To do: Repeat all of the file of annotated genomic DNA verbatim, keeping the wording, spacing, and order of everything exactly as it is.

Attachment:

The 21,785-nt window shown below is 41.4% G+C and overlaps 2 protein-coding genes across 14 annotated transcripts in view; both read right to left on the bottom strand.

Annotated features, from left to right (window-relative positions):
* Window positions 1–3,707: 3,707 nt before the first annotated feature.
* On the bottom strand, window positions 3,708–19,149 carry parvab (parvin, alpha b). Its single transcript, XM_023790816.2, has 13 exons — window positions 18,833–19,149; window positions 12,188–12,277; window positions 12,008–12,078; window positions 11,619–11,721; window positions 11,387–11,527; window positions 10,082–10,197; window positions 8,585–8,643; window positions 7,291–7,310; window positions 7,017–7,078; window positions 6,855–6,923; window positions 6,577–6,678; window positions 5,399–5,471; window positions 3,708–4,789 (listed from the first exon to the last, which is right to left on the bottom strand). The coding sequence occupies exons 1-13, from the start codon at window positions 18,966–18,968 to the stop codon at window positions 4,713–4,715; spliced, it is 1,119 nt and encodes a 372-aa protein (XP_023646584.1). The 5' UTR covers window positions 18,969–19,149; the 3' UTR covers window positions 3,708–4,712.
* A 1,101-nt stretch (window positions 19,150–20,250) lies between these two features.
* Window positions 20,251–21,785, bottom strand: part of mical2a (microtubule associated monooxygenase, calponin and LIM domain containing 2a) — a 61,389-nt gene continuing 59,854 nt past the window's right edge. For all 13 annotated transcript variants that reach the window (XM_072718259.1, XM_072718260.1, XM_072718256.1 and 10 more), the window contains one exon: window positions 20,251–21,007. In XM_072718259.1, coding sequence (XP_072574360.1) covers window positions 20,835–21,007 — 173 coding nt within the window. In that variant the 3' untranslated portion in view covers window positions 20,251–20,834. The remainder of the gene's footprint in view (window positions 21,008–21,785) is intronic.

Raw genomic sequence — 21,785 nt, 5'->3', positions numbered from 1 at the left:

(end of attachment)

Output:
The 21,785-nt window shown below is 41.4% G+C and overlaps 2 protein-coding genes across 14 annotated transcripts in view; both read right to left on the bottom strand.

Annotated features, from left to right (window-relative positions):
* Window positions 1–3,707: 3,707 nt before the first annotated feature.
* On the bottom strand, window positions 3,708–19,149 carry parvab (parvin, alpha b). Its single transcript, XM_023790816.2, has 13 exons — window positions 18,833–19,149; window positions 12,188–12,277; window positions 12,008–12,078; window positions 11,619–11,721; window positions 11,387–11,527; window positions 10,082–10,197; window positions 8,585–8,643; window positions 7,291–7,310; window positions 7,017–7,078; window positions 6,855–6,923; window positions 6,577–6,678; window positions 5,399–5,471; window positions 3,708–4,789 (listed from the first exon to the last, which is right to left on the bottom strand). The coding sequence occupies exons 1-13, from the start codon at window positions 18,966–18,968 to the stop codon at window positions 4,713–4,715; spliced, it is 1,119 nt and encodes a 372-aa protein (XP_023646584.1). The 5' UTR covers window positions 18,969–19,149; the 3' UTR covers window positions 3,708–4,712.
* A 1,101-nt stretch (window positions 19,150–20,250) lies between these two features.
* Window positions 20,251–21,785, bottom strand: part of mical2a (microtubule associated monooxygenase, calponin and LIM domain containing 2a) — a 61,389-nt gene continuing 59,854 nt past the window's right edge. For all 13 annotated transcript variants that reach the window (XM_072718259.1, XM_072718260.1, XM_072718256.1 and 10 more), the window contains one exon: window positions 20,251–21,007. In XM_072718259.1, coding sequence (XP_072574360.1) covers window positions 20,835–21,007 — 173 coding nt within the window. In that variant the 3' untranslated portion in view covers window positions 20,251–20,834. The remainder of the gene's footprint in view (window positions 21,008–21,785) is intronic.

Raw genomic sequence — 21,785 nt, 5'->3', positions numbered from 1 at the left: